Alex Kelly
Senior Manager
Contact West Carr & Harvey

Federal Budget announcement 2025 – updates for individuals

The key considerations for individuals as a result of the 2025 Federal Budget announcement are as follows:

Income tax cuts

The Stage 3 tax cuts previously announced will remain unchanged from 1 July 2024.

The new thresholds and tax rates are summarised below.

New threshold New tax
< $18,201
$18,201 to $45,000 16% of excess over $18,200
$45,001 – $135,000 $4,288 plus

30% of excess over $45,000

$135,001 to $190,000 $31,288 plus 37% of excess over $135,000
>$190,000 $51,638 plus 45% of excess over $190,000


Increasing the Medicare levy low-income thresholds

Low income individuals are exempt from paying the Medicare levy or pay a reduced rate.

The new thresholds are summarised below.

Income threshold 2022-23 2023-34
Singles 24,276 26,000
Families 40,939 43,846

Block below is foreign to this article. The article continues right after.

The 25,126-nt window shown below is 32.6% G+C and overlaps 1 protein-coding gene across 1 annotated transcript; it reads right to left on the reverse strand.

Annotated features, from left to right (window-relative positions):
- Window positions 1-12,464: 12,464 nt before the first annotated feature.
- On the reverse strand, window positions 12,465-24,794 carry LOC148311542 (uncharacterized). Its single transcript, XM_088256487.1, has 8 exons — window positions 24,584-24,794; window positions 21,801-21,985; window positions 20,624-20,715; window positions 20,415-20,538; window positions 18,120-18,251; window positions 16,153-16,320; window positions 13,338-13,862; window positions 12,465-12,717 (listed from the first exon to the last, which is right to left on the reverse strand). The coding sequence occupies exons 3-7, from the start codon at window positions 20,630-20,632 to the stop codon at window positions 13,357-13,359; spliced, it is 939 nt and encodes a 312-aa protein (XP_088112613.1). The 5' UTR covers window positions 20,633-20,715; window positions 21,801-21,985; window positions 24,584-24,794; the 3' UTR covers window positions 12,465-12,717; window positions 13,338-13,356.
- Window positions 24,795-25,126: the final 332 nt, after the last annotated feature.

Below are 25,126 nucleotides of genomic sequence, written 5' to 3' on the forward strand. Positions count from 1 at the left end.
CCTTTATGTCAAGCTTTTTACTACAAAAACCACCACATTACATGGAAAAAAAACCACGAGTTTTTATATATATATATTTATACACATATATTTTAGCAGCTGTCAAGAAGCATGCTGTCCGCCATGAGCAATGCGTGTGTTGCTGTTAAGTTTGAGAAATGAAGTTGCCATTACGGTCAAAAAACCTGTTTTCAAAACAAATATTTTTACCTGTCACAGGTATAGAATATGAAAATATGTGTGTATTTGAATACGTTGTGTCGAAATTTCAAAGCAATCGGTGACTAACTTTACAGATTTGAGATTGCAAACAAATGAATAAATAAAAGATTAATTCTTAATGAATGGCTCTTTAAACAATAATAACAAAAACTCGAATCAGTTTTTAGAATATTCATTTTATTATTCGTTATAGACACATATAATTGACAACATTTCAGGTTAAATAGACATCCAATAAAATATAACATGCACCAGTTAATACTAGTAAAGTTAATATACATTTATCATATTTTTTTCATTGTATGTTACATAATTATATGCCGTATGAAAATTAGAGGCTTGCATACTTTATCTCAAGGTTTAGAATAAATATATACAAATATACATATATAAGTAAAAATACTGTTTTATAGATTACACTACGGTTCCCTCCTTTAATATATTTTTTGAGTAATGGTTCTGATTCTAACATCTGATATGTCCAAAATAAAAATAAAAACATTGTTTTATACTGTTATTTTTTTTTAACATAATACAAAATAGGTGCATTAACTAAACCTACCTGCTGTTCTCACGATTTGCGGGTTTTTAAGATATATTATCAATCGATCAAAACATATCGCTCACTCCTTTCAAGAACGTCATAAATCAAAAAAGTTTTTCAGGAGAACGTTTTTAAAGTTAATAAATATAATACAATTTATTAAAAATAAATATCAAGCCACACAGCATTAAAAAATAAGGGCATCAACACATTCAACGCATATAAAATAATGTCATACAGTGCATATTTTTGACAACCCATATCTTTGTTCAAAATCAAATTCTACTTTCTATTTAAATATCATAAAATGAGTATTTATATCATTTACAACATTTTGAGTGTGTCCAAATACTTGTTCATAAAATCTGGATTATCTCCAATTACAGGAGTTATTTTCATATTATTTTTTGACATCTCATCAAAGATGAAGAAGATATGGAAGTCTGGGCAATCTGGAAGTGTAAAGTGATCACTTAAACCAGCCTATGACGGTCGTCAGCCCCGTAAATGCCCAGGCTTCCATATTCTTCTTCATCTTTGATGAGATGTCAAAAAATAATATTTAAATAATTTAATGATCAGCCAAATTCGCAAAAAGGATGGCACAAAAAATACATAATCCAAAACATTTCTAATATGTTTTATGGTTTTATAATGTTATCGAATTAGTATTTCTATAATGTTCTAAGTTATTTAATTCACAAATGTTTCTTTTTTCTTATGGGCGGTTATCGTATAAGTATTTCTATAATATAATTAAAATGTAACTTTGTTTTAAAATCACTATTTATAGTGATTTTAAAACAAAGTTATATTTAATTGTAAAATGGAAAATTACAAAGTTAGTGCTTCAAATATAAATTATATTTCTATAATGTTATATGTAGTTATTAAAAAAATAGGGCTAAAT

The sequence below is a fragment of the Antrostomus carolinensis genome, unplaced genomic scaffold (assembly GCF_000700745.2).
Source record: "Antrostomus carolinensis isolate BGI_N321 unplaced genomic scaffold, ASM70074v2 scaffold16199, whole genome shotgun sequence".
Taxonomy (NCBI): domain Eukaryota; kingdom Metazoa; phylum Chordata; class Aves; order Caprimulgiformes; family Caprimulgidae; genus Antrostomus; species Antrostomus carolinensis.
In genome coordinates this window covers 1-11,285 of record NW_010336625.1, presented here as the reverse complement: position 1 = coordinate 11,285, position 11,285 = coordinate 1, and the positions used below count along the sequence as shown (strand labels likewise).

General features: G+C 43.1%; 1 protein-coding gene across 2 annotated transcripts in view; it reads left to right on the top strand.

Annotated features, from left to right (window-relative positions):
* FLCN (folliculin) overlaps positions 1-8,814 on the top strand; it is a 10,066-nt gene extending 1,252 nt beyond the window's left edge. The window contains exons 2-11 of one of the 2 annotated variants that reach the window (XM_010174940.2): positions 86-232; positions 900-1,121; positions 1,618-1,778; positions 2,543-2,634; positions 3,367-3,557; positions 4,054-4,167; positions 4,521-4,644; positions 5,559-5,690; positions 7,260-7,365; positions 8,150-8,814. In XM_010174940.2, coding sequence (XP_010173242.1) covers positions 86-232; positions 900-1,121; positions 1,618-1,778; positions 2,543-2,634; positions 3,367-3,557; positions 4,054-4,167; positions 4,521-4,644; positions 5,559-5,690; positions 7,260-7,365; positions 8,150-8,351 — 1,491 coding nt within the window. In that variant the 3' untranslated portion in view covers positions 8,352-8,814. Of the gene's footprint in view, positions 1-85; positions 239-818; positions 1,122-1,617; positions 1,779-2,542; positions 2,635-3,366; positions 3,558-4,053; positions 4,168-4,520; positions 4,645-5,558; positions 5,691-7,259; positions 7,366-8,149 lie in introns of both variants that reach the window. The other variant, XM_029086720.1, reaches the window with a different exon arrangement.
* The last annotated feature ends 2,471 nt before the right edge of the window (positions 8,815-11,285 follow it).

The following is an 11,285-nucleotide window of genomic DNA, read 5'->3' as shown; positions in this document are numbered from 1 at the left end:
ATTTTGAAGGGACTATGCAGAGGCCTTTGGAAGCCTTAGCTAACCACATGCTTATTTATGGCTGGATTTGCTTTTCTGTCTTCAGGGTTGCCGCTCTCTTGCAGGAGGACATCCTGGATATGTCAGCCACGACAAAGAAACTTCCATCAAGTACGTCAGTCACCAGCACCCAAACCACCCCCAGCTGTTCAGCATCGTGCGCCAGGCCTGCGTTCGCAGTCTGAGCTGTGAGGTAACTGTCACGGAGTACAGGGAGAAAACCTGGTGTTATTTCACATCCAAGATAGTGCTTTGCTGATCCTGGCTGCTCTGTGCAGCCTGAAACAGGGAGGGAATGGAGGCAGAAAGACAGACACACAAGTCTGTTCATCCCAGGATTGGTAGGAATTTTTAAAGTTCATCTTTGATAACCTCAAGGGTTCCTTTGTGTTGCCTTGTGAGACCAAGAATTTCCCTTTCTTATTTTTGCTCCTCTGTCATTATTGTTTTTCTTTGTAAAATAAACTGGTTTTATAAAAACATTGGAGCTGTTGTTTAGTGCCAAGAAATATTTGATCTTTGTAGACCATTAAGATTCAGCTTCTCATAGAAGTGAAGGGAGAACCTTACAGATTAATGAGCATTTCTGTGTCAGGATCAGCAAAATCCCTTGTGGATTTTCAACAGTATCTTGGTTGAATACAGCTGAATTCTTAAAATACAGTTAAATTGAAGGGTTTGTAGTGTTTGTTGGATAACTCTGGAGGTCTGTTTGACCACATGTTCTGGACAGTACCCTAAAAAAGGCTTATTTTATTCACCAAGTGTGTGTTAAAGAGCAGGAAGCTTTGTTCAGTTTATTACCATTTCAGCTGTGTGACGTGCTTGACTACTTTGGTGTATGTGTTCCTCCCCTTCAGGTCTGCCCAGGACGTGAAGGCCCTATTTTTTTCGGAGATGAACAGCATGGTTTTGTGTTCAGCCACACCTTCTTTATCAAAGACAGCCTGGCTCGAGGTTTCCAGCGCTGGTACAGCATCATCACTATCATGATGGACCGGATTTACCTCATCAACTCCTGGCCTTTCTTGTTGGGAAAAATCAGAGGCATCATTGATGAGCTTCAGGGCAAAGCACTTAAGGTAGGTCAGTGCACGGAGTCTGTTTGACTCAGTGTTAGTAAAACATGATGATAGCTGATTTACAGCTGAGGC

Single seniors and pensioners 38,365 41,089
Family threshold for seniors and pensioners 53,406 57,198
Increase  in the threshold for each dependant student or child 3,760 4,027


Capping HELP debt indexation

The HELP debt indexation formula is currently based on the consumer price index (CPI).

The new formula will be based on the lower of CPI or the wage price index (WPI).

The measure is proposed to be backdated and applied from 1 June 2023. This means that the previous rate applied on loan balances at 1 June 2023 of 7.1% will be reduced to 3.2% (i.e. the lower of CPI and WPI).

Superannuation on parental leave

From 1 July 2025, eligible parents will receive an additional parental leave payment to their superannuation fund. The payment will be equal to the minimum superannuation guarantee amount, which is expected to be 12% when the changes are implemented.

Energy bill relief

The Government announced it will provide a $300 rebate to all Australian households on 2024-25 bills. The credits will be applied automatically in quarterly instalments.